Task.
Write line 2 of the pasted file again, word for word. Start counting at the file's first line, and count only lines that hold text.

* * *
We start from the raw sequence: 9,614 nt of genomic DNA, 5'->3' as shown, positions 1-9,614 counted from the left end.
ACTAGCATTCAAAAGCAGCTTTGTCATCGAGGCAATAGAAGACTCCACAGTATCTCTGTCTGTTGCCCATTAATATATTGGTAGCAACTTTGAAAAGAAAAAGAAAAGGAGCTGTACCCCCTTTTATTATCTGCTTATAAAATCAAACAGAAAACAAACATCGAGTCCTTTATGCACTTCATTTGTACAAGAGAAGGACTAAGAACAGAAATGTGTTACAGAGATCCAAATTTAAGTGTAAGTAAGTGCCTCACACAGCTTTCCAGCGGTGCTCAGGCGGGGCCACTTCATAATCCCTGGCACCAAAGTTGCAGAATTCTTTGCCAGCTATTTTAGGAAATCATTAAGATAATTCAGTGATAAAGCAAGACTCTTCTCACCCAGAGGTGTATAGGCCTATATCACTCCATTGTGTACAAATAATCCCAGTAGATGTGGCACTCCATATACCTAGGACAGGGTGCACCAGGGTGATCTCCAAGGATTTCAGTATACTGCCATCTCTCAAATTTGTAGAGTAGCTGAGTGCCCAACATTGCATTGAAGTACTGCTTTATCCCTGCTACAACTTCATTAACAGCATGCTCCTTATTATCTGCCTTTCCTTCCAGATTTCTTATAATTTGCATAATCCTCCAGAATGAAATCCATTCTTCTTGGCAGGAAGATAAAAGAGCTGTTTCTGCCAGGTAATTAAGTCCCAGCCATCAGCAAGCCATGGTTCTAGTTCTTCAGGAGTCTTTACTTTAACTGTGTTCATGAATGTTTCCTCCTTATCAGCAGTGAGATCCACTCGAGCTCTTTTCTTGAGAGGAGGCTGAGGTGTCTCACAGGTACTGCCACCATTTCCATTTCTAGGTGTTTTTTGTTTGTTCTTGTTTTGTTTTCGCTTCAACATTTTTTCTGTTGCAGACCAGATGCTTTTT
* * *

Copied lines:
ACTAGCATTCAAAAGCAGCTTTGTCATCGAGGCAATAGAAGACTCCACAGTATCTCTGTCTGTTGCCCATTAATATATTGGTAGCAACTTTGAAAAGAAAAAGAAAAGGAGCTGTACCCCCTTTTATTATCTGCTTATAAAATCAAACAGAAAACAAACATCGAGTCCTTTATGCACTTCATTTGTACAAGAGAAGGACTAAGAACAGAAATGTGTTACAGAGATCCAAATTTAAGTGTAAGTAAGTGCCTCACACAGCTTTCCAGCGGTGCTCAGGCGGGGCCACTTCATAATCCCTGGCACCAAAGTTGCAGAATTCTTTGCCAGCTATTTTAGGAAATCATTAAGATAATTCAGTGATAAAGCAAGACTCTTCTCACCCAGAGGTGTATAGGCCTATATCACTCCATTGTGTACAAATAATCCCAGTAGATGTGGCACTCCATATACCTAGGACAGGGTGCACCAGGGTGATCTCCAAGGATTTCAGTATACTGCCATCTCTCAAATTTGTAGAGTAGCTGAGTGCCCAACATTGCATTGAAGTACTGCTTTATCCCTGCTACAACTTCATTAACAGCATGCTCCTTATTATCTGCCTTTCCTTCCAGATTTCTTATAATTTGCATAATCCTCCAGAATGAAATCCATTCTTCTTGGCAGGAAGATAAAAGAGCTGTTTCTGCCAGGTAATTAAGTCCCAGCCATCAGCAAGCCATGGTTCTAGTTCTTCAGGAGTCTTTACTTTAACTGTGTTCATGAATGTTTCCTCCTTATCAGCAGTGAGATCCACTCGAGCTCTTTTCTTGAGAGGAGGCTGAGGTGTCTCACAGGTACTGCCACCATTTCCATTTCTAGGTGTTTTTTGTTTGTTCTTGTTTTGTTTTCGCTTCAACATTTTTTCTGTTGCAGACCAGATGCTTTTT